Veterans Day seems to be one of those “sort of” holidays. We know something’s different about Nov. 11 because the banks and post office are closed. But for most of us, it’s another day at work or school.
Compared to our other patriotic holidays—Memorial Day and Independence Day—Veterans Day seems relegated to second-tier status. Why? We owe as much gratitude to our living veterans as we do to those who have passed on.
Perhaps the problem is a matter of timing. Nov. 11 falls quite close to Thanksgiving, which in turn is closely followed by Christmas and New Year’s. Maybe it just isn’t logistically or economically feasible to have another national holiday in such close proximity to those others. It is what it is, and each of us determines what it means to us and how we observe it, just as we do for any holiday, religious or secular.
As a nonveteran from a family with multiple veterans, I’ve always had a deep regard for them. But on Nov. 11, 1987, I had a poignant encounter that enabled me to experience the full potential of Veterans Day. Here’s what happened:
After dinner, I drove 15 miles to see the Vietnam War movie “Hamburger Hill.” My wife has no stomach for war movies, so I went alone.
The first snow of the season was falling. Our winding, hilly country roads were quickly getting slick, causing most people to prudently stay at home, so I had the roads almost to myself. When I got to the cinema, there were only five of us—all men—scattered throughout the cavernous old theater.
“Hamburger Hill” was a slice-of-life Vietnam War movie. It alternated between harrowing and sometimes gory battle scenes, in which U.S. infantrymen fought against an almost invisible enemy in a steamy jungle, and vignettes of soldiers’ noncombat life, where the enemies were boredom, homesickness, and a nagging bewildering question: What are we doing here?
Unlike Vietnam War movies favored by critics, “Hamburger Hill” had no ideological ax to grind. It portrayed rather than preached. It showed the harsh, precarious existence of a platoon of young men shedding blood, sweat, and tears to take control of one particular hill for some unspecified military objective in a war with an unclear political objective.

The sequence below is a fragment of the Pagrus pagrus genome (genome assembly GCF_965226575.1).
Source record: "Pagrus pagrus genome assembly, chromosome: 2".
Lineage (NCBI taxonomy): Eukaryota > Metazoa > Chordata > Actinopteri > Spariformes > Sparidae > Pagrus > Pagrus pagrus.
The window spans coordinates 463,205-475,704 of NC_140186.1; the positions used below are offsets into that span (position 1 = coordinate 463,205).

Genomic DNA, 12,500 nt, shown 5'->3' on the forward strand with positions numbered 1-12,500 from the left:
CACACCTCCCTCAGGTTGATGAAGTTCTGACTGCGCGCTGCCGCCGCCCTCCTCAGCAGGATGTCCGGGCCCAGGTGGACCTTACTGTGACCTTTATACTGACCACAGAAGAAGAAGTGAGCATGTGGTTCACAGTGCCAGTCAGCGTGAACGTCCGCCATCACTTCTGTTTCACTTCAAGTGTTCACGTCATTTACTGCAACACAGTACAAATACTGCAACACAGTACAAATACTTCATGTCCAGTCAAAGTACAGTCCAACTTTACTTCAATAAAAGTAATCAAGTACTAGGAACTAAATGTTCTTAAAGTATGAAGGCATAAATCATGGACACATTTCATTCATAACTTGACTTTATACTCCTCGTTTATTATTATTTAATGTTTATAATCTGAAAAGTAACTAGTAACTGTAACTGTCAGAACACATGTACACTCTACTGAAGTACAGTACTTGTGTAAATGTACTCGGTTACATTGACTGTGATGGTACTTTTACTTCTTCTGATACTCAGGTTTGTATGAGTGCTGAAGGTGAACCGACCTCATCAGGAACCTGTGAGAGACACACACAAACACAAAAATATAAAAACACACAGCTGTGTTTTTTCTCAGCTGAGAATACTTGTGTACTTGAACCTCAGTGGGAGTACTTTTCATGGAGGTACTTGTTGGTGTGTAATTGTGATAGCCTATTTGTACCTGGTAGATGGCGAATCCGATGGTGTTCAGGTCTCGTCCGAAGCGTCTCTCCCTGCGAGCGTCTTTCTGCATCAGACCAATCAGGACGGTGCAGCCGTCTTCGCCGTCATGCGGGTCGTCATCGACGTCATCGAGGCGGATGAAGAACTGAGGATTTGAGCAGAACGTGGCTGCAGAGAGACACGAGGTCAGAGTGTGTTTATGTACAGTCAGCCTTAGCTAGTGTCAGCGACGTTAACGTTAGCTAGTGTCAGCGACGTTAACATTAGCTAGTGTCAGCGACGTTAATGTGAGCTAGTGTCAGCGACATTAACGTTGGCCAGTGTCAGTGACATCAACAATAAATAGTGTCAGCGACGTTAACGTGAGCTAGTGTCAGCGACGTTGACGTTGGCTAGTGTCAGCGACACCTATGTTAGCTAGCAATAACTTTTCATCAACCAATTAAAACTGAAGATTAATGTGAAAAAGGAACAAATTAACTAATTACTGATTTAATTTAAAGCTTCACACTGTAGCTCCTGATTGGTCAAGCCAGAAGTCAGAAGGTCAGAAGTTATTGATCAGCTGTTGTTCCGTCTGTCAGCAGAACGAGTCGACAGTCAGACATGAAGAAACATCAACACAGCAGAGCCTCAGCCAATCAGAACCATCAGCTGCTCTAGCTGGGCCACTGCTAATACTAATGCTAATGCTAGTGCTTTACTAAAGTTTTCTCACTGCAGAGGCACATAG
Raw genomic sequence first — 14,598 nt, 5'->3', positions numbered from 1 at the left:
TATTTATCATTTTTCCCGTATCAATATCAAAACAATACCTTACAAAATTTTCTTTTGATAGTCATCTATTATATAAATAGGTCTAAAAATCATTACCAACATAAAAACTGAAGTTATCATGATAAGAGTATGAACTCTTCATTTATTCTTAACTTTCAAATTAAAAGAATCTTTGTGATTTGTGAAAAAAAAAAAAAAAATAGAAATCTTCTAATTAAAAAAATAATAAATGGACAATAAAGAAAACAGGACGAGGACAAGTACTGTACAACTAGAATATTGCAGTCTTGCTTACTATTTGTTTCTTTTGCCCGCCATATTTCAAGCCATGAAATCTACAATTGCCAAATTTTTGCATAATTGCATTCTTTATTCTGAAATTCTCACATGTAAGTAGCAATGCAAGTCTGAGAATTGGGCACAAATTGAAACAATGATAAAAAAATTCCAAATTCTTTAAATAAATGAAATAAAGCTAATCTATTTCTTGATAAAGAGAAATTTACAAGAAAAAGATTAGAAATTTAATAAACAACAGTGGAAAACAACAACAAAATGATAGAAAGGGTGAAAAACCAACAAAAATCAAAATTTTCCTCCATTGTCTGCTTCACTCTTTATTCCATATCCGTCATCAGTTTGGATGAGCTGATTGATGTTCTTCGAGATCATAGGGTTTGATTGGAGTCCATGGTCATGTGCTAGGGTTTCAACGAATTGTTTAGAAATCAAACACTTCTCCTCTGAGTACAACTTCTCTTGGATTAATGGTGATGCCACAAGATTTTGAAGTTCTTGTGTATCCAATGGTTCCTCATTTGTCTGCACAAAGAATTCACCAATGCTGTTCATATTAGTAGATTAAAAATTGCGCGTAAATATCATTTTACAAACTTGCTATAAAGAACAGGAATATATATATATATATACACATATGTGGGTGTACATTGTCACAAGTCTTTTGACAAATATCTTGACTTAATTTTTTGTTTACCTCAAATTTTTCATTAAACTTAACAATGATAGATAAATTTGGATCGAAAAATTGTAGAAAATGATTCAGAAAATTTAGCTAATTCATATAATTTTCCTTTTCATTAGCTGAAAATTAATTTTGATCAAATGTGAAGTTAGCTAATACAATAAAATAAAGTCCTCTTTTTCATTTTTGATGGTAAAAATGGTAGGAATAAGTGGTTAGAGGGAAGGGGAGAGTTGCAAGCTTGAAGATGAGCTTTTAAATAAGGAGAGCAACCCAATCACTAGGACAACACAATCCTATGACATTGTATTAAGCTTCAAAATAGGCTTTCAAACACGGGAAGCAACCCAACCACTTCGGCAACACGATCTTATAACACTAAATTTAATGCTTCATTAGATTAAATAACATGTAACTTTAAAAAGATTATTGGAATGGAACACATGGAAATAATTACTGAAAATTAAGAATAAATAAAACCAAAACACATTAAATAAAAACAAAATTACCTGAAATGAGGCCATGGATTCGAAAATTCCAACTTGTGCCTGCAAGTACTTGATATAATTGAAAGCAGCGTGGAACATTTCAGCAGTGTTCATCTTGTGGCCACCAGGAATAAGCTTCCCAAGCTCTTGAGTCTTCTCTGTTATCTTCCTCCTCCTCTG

At the end of this sober, unpretentious movie, I walked to the back of the theater and paused to read the credits. I wasn’t alone. Next to me was a man about my age, sitting in a wheelchair.
In the flickering light bouncing off the screen, I could see that he was bearded, stocky, and legless. It didn’t take a Sherlock Holmes to figure out where he had lost his legs.
“Was the movie’s portrayal accurate?” I ventured to ask.
“Yep, that’s exactly what it was like over there.”
I marveled at how courageous this man was to have sat through such a vivid portrayal of the horrors he had lived through.
After the credits ended, we headed out of the cinema together. We continued to chat as he wheeled himself down the sidewalk. I admired his lack of bitterness, his freedom from self-pity.
A flood of other thoughts churned inside me. I thought of my wife’s cousin, who had written home from ’Nam, saying that the war could be over in six months if only the politicians would remove the shackles from our military and let them win. That was Paul’s last letter before his remains were shipped home to a family whose grief was compounded by the sense that his passing had been for naught.
I remembered, with revulsion, how some of my contemporaries had become so consumed with anger and self-righteousness that they scorned and ostracized G.I.s returning from Vietnam rather than welcoming them home.
I felt pangs of guilt about how, through some inscrutable decree of fate, the man beside me had been plucked from his loved ones and dropped into a hell on earth, while I was able to go out on dates and watch the World Series amid the comforts of home.
As we came to his customized car with its “Disabled Veteran” license plate, I wanted so much to find a way to acknowledge the sacrifice he had made.
What could I possibly say to this man? Finally, with my heart pounding, worried that I might not say the right thing, I offered him my hand and said simply, “Thank you for your service to our country.”
His face lit up.
He was positively beaming as he gripped my hand firmly, looked up at me, and spoke words that I’ll never forget.
“You know,” he said with genuine gratitude, “that’s only the third time that somebody has ever said anything like that to me.” (Only the third time? Surely we can do better than that.)
We parted then. I haven’t seen him since. But I carry the memory of his smile with me. This man touched my heart. He transformed Veterans Day from just another routine federal holiday to an annual heartfelt remembrance of how blessed we Americans are to have such great countrymen.
Wherever you are, my friend, I thank you from the bottom of my heart. And to all the rest of you veterans, and those of you on active duty today, thank you, too. We are forever in your debt.
Mark Hendrickson, an economist, recently retired from the faculty of Grove City College, where he remains a fellow for economic and social policy at the Institute for Faith and Freedom.
Views expressed in this article are the opinions of the author and do not necessarily reflect the views of The Epoch Times.